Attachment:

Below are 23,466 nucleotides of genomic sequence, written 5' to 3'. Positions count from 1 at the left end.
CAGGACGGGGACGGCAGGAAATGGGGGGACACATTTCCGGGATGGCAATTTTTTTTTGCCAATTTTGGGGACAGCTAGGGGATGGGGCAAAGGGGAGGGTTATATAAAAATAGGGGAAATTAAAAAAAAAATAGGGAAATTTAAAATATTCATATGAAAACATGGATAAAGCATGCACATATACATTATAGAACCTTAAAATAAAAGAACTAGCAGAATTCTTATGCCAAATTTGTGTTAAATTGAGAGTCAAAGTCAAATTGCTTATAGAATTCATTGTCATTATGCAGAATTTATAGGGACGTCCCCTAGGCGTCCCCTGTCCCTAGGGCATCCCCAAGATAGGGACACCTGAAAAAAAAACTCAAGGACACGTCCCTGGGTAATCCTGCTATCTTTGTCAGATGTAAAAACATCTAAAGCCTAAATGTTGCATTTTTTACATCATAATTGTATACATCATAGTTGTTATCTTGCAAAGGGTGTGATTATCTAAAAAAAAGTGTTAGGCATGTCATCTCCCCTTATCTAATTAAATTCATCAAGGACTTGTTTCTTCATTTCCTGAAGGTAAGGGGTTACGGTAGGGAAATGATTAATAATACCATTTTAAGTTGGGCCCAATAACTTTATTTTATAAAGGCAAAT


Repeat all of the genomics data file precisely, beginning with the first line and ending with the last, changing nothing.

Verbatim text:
Below are 23,466 nucleotides of genomic sequence, written 5' to 3'. Positions count from 1 at the left end.
CAGGACGGGGACGGCAGGAAATGGGGGGACACATTTCCGGGATGGCAATTTTTTTTTGCCAATTTTGGGGACAGCTAGGGGATGGGGCAAAGGGGAGGGTTATATAAAAATAGGGGAAATTAAAAAAAAAATAGGGAAATTTAAAATATTCATATGAAAACATGGATAAAGCATGCACATATACATTATAGAACCTTAAAATAAAAGAACTAGCAGAATTCTTATGCCAAATTTGTGTTAAATTGAGAGTCAAAGTCAAATTGCTTATAGAATTCATTGTCATTATGCAGAATTTATAGGGACGTCCCCTAGGCGTCCCCTGTCCCTAGGGCATCCCCAAGATAGGGACACCTGAAAAAAAAACTCAAGGACACGTCCCTGGGTAATCCTGCTATCTTTGTCAGATGTAAAAACATCTAAAGCCTAAATGTTGCATTTTTTACATCATAATTGTATACATCATAGTTGTTATCTTGCAAAGGGTGTGATTATCTAAAAAAAAGTGTTAGGCATGTCATCTCCCCTTATCTAATTAAATTCATCAAGGACTTGTTTCTTCATTTCCTGAAGGTAAGGGGTTACGGTAGGGAAATGATTAATAATACCATTTTAAGTTGGGCCCAATAACTTTATTTTATAAAGGCAAAT